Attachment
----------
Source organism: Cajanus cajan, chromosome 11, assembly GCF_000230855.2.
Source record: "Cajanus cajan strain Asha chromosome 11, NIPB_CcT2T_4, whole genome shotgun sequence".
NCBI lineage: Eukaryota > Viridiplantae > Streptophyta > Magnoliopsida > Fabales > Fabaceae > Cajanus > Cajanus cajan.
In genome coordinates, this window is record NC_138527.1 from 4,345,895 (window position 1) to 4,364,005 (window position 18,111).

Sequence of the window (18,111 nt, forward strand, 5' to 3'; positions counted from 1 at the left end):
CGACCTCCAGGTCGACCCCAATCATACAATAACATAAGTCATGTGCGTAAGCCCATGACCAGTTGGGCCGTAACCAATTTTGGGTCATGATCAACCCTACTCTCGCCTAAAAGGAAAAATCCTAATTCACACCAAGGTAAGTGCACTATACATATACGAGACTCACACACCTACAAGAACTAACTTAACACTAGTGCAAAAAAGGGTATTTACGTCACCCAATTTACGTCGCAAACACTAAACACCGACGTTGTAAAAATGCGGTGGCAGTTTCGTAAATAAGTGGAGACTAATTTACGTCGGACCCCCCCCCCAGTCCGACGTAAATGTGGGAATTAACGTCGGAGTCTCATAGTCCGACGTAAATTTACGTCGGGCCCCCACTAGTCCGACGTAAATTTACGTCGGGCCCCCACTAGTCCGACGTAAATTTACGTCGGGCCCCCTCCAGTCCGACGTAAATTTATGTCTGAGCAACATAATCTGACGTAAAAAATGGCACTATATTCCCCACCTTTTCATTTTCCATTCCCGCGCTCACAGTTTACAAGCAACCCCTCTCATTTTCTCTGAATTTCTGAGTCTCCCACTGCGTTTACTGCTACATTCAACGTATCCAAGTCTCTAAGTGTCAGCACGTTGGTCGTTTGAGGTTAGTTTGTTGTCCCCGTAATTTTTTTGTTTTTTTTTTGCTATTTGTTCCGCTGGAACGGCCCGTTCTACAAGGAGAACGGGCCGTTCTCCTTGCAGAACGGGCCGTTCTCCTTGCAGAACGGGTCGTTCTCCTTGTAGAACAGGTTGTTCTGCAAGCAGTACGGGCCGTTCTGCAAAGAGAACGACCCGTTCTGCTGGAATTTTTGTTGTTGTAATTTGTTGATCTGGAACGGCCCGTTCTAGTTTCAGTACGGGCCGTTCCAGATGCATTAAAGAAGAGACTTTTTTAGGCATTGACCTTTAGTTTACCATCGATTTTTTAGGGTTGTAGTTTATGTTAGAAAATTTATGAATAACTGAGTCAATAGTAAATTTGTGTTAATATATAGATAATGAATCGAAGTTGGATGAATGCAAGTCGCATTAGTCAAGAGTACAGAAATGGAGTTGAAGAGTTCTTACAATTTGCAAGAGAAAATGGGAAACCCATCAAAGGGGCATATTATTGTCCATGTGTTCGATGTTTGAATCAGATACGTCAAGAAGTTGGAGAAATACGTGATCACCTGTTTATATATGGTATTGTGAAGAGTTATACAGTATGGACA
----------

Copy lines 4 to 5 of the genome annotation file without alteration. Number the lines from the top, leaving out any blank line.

In genome coordinates, this window is record NC_138527.1 from 4,345,895 (window position 1) to 4,364,005 (window position 18,111).

Sequence of the window (18,111 nt, forward strand, 5' to 3'; positions counted from 1 at the left end):